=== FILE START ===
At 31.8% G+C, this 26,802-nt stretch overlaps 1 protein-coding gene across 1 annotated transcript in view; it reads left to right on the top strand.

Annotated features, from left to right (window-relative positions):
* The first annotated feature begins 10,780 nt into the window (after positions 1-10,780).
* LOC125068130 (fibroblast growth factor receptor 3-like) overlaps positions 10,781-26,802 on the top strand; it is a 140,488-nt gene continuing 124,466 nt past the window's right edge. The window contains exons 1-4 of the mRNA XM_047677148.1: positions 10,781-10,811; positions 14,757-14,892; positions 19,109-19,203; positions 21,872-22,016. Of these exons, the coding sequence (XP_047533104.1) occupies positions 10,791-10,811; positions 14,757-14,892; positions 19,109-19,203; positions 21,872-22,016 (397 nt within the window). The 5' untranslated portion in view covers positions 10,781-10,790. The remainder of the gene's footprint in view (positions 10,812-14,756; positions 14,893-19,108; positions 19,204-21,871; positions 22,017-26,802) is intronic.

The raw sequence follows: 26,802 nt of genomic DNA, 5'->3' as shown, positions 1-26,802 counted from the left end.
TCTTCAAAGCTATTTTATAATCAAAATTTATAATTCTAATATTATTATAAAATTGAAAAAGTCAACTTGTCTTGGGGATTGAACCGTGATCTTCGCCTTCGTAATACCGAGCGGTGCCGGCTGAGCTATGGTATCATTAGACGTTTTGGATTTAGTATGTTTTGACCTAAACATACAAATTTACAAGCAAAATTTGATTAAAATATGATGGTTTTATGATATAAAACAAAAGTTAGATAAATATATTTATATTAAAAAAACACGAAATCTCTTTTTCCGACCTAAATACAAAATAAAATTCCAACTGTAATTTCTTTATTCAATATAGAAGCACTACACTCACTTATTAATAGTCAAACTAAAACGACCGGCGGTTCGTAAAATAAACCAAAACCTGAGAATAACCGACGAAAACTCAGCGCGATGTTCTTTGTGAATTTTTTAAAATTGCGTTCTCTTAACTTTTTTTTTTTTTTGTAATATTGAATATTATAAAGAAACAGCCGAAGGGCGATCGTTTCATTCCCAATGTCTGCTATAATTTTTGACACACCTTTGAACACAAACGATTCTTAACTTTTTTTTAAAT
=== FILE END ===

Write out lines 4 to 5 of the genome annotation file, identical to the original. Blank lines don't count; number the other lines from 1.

* LOC125068130 (fibroblast growth factor receptor 3-like) overlaps positions 10,781-26,802 on the top strand; it is a 140,488-nt gene continuing 124,466 nt past the window's right edge. The window contains exons 1-4 of the mRNA XM_047677148.1: positions 10,781-10,811; positions 14,757-14,892; positions 19,109-19,203; positions 21,872-22,016. Of these exons, the coding sequence (XP_047533104.1) occupies positions 10,791-10,811; positions 14,757-14,892; positions 19,109-19,203; positions 21,872-22,016 (397 nt within the window). The 5' untranslated portion in view covers positions 10,781-10,790. The remainder of the gene's footprint in view (positions 10,812-14,756; positions 14,893-19,108; positions 19,204-21,871; positions 22,017-26,802) is intronic.

The raw sequence follows: 26,802 nt of genomic DNA, 5'->3' as shown, positions 1-26,802 counted from the left end.